November 10, 2020
PC), December 8, 2020
Xbox Series X/S)
PlayStation 5, Xbox Series X/S, Xbox One, Stadia, PC
Beyond Light has the feel of a turning point. In a long-running living game with many expansions and seasons to its name, Destiny 2 is always changing, but this installment feels different. The past and future of the franchise rotate around this release, which clears away much of the old and sets the stage for new story and gameplay beats. Like a tree that needs to get pruned back to allow for healthy growth, it also means that Beyond Light’s release leaves the game looking especially barren. Even as I’m excited to discover new powers and activities, the breadth of the overall experience has been reduced.
Several separate storylines converge to kick things off, sending players to the frigid moon of Europa to meet a couple of long-missing allies and fight a surging army of ice-cold Fallen aliens. In a plot turn that doesn’t feel especially earned after years of fighting its encroachment, your Guardian is forced to take on the powers of Darkness itself to hold back the tide. The campaign features several fun missions, but I was surprised at the way it is balanced, demanding either significant grinding or several battles that are frustrating endurance chores to tackle solo.
The Darkness-infused Stasis powers are mostly used against you by enemy bosses in the early hours, and it simply isn’t much fun to be frozen in place in a game all about speed and freedom of movement. Once the Stasis powers open up for regular use, the new subclasses add an interesting strategic tool to explore, and feature some gorgeous visual and sound effects that recall crystalline ice formations and shattering showers of sleet. The Hunter and Warlock powers are exciting and distinct, though I was disappointed by the Titan’s similarity to its own existing Arc powerset. No matter the class, I enjoyed using Stasis in PvE activities, but I’ve struggled to warm to its presence in PvP, where it feels like the barriers and freezing slow down the pace of play. I was also frustrated by the grindy nature of unlocking the subclasses for multiple characters; for the significant percentage of players who like to try out all three, it’s quite tedious.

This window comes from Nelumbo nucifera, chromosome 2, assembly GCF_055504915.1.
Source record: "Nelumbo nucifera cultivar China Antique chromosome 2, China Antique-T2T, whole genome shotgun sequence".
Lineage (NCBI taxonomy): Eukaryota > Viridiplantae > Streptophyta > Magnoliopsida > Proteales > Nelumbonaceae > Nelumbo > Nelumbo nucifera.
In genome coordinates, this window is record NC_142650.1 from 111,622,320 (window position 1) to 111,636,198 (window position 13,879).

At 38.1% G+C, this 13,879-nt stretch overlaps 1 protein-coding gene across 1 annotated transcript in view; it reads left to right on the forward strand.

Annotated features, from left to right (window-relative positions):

Huge swaths of old activities and destinations have been swept away in Beyond Light, and a design decision to “sunset” the majority of old weapons and armor combine to subtract a lot of beloved playstyles. Simply put, the absence is keenly felt. Europa is a beautiful new location to uncover, filled with vast snowy plains and mysterious underground facilities, but in a game about ever-expanding horizons, it’s strange to suddenly have fewer places to play out missions. Europa is forced to bear too much weight as a gameplay and mission destination, without the relief of more alternate locations. And as of now, there are too few new armaments to justify the obsolescence of so much of players’ existing collections.